Priapism (Greek??????????, the erection) is a painful and potentially harmful medical condition in which the erect penis(erection) does not return to its flaccid state (despite the absence of both physical and psychological stimulation).
Priapism is a medical emergencyand needs proper treatment by a qualified medical practitioner.
- 1 Causes
- 2 Complications
- 3 Treatment
- 4 Miscellaneous
- 5 See also
- 6 References
The causative mechanisms are poorly understood but involve complex neurological and vascular factors.
Priapism may be associated with prolonged sexual activity, leukaemia, Fabry's disease, haematologicaldisorders (such as sickle-cell disease), cerebrospinal disease (such as syphilis), genital infection, some spinal injuries, or inflammation (Beers & Berkow, 1999). Priapism can be caused by drugssuch as certain antidepressants, antihypertensives, anticoagulantsand corticosteroids. It can also be
a withdrawal symptom of drugs such as heroin. Priapism is often present in spinal injuries or trauma to the spinal cord.
One of the more significant classes of drugs which may precipitate priapism are the phosphodiesterase type-5 (PDE5) inhibitors such as sildenafil, tadalafiland vardenafil. Injected erectile-dysfunction therapies such as alprostadilare also significant.
Potential complications include ischaemia, clotting of the blood retained in the penis (thrombosis), and damage to the blood vessels of the penis which may result in an impaired erectile function or impotence. In serious cases the condition may result in gangrene, which may necessitate penis removal.
Medical advice should be sought immediately for cases of priapism.
If the erection has been present for two hours the recommended therapy is pseudoephedrine120 mg orally. If this has not subsided by four hours, a further 120 mg of pseudoephedrine is recommended. (Therapeutic Guidelines, 2001)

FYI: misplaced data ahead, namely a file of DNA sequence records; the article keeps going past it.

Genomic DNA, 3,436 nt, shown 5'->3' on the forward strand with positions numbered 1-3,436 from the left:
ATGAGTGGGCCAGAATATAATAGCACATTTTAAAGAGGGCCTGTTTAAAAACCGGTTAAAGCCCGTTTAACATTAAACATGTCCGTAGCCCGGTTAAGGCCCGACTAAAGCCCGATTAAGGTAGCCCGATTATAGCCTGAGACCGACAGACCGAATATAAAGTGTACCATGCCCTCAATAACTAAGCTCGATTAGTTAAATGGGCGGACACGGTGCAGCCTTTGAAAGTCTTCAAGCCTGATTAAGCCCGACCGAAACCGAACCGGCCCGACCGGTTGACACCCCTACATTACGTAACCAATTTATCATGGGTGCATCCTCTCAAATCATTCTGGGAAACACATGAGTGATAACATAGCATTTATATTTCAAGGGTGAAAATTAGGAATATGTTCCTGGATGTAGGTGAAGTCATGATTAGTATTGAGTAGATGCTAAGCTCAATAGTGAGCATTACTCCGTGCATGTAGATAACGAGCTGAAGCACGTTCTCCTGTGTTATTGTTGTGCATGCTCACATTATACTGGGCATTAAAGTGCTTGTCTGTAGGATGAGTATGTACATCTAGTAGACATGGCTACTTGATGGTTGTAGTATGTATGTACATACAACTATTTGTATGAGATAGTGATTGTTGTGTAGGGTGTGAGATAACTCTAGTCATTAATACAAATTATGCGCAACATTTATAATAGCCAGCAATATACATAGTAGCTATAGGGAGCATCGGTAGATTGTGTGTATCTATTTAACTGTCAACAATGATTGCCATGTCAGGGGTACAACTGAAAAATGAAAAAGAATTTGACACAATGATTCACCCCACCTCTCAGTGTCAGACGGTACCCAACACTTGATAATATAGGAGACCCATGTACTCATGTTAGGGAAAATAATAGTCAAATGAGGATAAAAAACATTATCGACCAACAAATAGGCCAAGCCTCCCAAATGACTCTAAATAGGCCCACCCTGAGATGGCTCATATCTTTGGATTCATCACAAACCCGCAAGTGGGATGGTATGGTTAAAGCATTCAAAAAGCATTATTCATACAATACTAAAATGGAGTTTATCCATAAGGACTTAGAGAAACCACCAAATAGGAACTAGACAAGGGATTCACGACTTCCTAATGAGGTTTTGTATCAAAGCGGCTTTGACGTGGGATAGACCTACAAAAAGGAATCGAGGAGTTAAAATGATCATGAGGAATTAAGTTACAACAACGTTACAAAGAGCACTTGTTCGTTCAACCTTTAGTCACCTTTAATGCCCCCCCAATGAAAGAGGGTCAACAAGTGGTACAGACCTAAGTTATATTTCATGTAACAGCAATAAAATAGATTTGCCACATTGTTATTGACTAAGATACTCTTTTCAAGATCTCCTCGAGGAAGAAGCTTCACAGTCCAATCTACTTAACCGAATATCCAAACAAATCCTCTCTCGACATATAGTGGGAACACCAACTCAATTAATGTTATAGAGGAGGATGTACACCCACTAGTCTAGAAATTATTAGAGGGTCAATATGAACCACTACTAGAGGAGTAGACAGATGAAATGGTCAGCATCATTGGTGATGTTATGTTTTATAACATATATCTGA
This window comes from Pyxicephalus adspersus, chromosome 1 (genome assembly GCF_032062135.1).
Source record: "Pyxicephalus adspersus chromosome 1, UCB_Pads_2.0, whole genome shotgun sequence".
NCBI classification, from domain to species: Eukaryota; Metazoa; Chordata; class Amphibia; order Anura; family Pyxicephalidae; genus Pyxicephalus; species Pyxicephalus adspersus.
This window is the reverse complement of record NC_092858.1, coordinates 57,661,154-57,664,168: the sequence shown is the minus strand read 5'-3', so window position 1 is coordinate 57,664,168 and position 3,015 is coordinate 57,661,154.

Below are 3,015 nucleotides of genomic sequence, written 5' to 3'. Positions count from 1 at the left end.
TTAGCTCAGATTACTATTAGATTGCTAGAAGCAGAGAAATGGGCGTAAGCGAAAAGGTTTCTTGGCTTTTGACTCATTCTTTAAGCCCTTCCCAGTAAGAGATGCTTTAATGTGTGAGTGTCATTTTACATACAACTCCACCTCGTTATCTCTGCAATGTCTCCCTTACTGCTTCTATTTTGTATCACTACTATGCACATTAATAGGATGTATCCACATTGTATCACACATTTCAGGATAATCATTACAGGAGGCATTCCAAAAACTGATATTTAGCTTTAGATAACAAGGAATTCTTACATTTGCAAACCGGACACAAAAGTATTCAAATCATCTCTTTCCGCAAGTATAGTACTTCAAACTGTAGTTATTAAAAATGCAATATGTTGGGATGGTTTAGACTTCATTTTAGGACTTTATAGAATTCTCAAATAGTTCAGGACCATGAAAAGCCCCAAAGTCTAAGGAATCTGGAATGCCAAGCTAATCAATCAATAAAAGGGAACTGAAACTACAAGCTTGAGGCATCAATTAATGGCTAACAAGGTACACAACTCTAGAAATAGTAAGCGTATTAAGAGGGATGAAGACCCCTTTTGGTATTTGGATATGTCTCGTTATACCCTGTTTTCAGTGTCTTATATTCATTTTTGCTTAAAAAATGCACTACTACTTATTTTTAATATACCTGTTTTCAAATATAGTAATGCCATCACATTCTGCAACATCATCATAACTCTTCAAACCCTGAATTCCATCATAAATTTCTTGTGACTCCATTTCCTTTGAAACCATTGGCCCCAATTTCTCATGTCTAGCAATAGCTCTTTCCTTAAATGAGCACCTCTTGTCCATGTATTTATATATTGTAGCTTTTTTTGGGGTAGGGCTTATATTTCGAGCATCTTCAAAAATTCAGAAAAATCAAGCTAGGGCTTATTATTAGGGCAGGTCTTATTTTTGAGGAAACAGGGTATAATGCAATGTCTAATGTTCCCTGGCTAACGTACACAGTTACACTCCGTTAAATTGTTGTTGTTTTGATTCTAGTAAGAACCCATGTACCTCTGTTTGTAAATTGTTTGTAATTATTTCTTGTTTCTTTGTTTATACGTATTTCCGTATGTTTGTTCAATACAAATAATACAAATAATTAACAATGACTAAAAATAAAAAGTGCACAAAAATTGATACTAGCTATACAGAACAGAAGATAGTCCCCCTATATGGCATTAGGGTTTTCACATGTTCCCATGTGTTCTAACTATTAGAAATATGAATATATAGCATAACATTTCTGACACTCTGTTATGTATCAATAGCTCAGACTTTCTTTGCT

If the erection has been present for six hours, it is essential to contact a medical practitioner. The therapy at this stage is to aspirate blood from the corpus cavernosumunder local anaesthetic. If this is still insufficient, then aspiration is conducted with injections of adrenalineas an adjuvant. (Therapeutic Guidelines, 2001)
If aspiration fails and tumescence re-occurs, surgical shunts are next attempted. These attempt to reverse the priapic state by shunting blood from the rigid corpora cavernosa into the corpus spongiosum (which contains the glans and the urethra). Distal shunts are the first step, followed by more proximal shunts.
Should all else fail, complete removal of the penis is necessary.
The name comes from the god Priapus, referring to that god's most notable attribute. The female counterpart of this condition is known as clitorism.
- Beers MH, Berkow R (Eds.) (1999). The Merck Manual of Diagnosis and Therapy (17 ed.). Whitehouse Station: Merck Research Laboratories. ISBN 0-911910-10-7
- Therapeutic Guidelines Limited (2001). Therapeutic Guidelines: Endocrinology (2 ed.). North Melbourne: Therapeutic Guidelines Limited. ISSN 1327-9505
- Priapism Primer: Priapismbg:?????????
This article is licensed under the GNU Free Documentation License.
It uses material from the http://en.wikipedia.org/wiki/Priapism Wikipedia article Priapism.